Author, essayist and professor Margot Singer on how bending genre and approaching your writing in a new way can help you revise and rewrite your way to the finished piece.
Once—just once—I wrote a story that that I didn’t need to revise.
From shining idea to fingers tapping at the keyboard to my workshop mates smiling in appreciation and urging me to send it out, capped off in short order with publication in a respected literary journal and a prestigious prize—only once did this lighting bolt of good fortune strike me.
This is what I used to tell people. I remembered it vividly: the feeling of flow as I sat at my desk writing, the flash of insight into structure, the ease with which the words and images and paragraphs fell into place. The rest of the time, of course, writing was the usual hard slog, a slow and painstaking process of groping about in the dark for structure and meaning, turning sentences around in my head, cutting and pasting, giving up and starting over again.
And then one day, standing in the shower, hot water beating on my head, it came to me that I had got it completely wrong. It wasn’t true that I had produced a perfect piece of writing—not even once. The reality was that I had struggled with a previous incarnation of the piece in question (and there they were, multiple drafts of it, stuffed away in my files) that amounted to a failure I had forgotten about, or blocked out, until now. My so-called perfect story was, in fact, a phoenix risen from the ashes of those failures, resurrected four years on.
The point here, however, is not the slipperiness of memory, or the power of wishful thinking, or even the contingent nature of the truth. What’s relevant is what happened in the process of revision (a process I hadn’t even consciously thought of as revision)—what I did with that lump of discarded raw material—that succeeded in bringing it to life.
I had been trying to write about my grandmother. I didn’t have much to go on—only my childhood memories of her and the stories she used to tell. I did some research, but the little information I could find felt thin. I tried to stick to the facts about my grandmother, but I kept writing about myself, and I wasn’t sure how to make those strands connect. The writing felt constrained, hemmed in. I gave up.
When I came back to the material, four years later, I approached it initially as fiction rather than nonfiction. I called my grandmother by a different name. I gave myself a different name as well. I opened up the gates. I gave myself permission to invent.
But what emerged was not fiction but a hybrid, a story-essay braided into three discrete narrative strands: a first person memoir; a version of my grandmother’s stories narrated in the first person in my best approximation of her voice; and an explicitly fictional section, narrated in third person, in which I imagined what my grandmother’s life might have been like.
To say that the third strand was “explicitly fictional” is not to say I lied.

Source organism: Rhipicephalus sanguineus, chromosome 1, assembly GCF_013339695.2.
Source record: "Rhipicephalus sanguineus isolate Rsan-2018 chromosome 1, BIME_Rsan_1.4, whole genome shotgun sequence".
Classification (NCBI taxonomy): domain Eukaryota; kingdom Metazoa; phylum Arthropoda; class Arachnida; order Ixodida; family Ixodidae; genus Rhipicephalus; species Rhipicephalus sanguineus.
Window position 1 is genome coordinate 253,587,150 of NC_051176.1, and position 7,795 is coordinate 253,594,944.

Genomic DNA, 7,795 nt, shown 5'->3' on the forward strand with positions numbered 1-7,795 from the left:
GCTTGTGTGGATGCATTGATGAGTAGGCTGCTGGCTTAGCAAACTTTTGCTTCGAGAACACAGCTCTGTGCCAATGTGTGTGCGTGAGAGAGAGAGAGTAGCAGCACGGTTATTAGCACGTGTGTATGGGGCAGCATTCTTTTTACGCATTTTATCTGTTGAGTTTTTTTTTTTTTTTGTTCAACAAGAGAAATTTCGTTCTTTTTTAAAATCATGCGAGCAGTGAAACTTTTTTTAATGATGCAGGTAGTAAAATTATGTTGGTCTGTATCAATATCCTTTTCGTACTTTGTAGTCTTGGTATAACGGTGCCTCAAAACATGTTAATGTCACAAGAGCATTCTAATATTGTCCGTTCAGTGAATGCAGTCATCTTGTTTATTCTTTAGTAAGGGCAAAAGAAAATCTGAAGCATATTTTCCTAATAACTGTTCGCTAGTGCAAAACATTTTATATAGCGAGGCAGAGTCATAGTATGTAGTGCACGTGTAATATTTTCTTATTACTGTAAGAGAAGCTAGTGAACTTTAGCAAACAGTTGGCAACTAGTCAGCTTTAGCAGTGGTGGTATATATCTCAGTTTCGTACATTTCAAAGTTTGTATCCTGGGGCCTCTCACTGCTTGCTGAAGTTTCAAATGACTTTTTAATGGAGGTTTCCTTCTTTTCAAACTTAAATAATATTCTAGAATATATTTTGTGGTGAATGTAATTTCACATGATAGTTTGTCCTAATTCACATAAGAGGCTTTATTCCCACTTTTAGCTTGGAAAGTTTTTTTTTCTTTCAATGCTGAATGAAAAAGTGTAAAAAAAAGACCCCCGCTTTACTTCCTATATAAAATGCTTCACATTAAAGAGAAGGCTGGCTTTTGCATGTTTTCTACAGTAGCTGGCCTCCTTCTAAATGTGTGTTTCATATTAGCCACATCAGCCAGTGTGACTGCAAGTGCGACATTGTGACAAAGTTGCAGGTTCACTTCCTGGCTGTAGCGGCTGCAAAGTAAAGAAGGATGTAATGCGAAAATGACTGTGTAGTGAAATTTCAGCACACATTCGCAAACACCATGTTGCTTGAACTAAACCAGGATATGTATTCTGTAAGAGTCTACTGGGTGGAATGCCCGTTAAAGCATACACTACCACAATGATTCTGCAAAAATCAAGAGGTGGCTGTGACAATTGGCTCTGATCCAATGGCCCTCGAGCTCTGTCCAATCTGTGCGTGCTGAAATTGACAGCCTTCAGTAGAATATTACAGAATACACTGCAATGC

Even in that third strand, which was the most exciting part to write, I either stuck to the facts or made it clear that I was deviating from them deliberately. For example, while I imagined my grandmother having an affair, even my least open-minded relatives understood that I wasn’t suggesting she’d actually had one. Rather, it was apparent that I was imagining her having an affair because I was having one at the time. In other words, it wasn’t story about a woman having an affair so much as an essay about the longing for connection, about the desire to find a reflection of oneself in a person one loves. It wasn’t even an essay about my grandmother (not biography) so much as a meditation on storytelling, on the persistence and elusiveness of the past.
What I discovered was the power of opening up a story beyond the bare-bones skeleton of fact. I learned that there’s a kind of magic portal that opens when you use words like maybe or perhaps. When you use the subjunctive mood (If it had happened this way … ), the conditional tense (It might have happened like this …). So long as you tell the reader what you’re doing (which is to say, if you are honest), I came to see, you can do anything you want.
Here is what I remember. Here is what I imagine. Here is what I think. How powerful they are, these modes of perception (truthful modes) that spread their wings beyond the narrow confines of reported fact.
So dare to bend genre, to flex the confines of story, essay, memoir. Admit what you don’t know and take off from there. When you discover the true meaning that you’re seeking, it might not even feel like the hard work of writing and re-writing at all.
Margot Singer is Associate Professor of Creative Writing at Denison University in Granville, Ohio. She also teaches in the low-residency MFA Program at Queens University in Charlotte, N.C., USA. She is the author of a collection of stories, The Pale of Settlement (University of Georgia Press, 2007), winner of the Flannery O'Connor Award for Short Fiction, the Glasgow Prize for Emerging Writers, and the Reform Judaism Prize for Jewish Fiction. Her stories and essays have appeared in the Kenyon Review, Conjunctions, the Gettysburg Review, Shenandoah, and elsewhere. She has received a National Endowment for the Arts Fellowship in Prose and the Thomas Carter Prize for the Essay.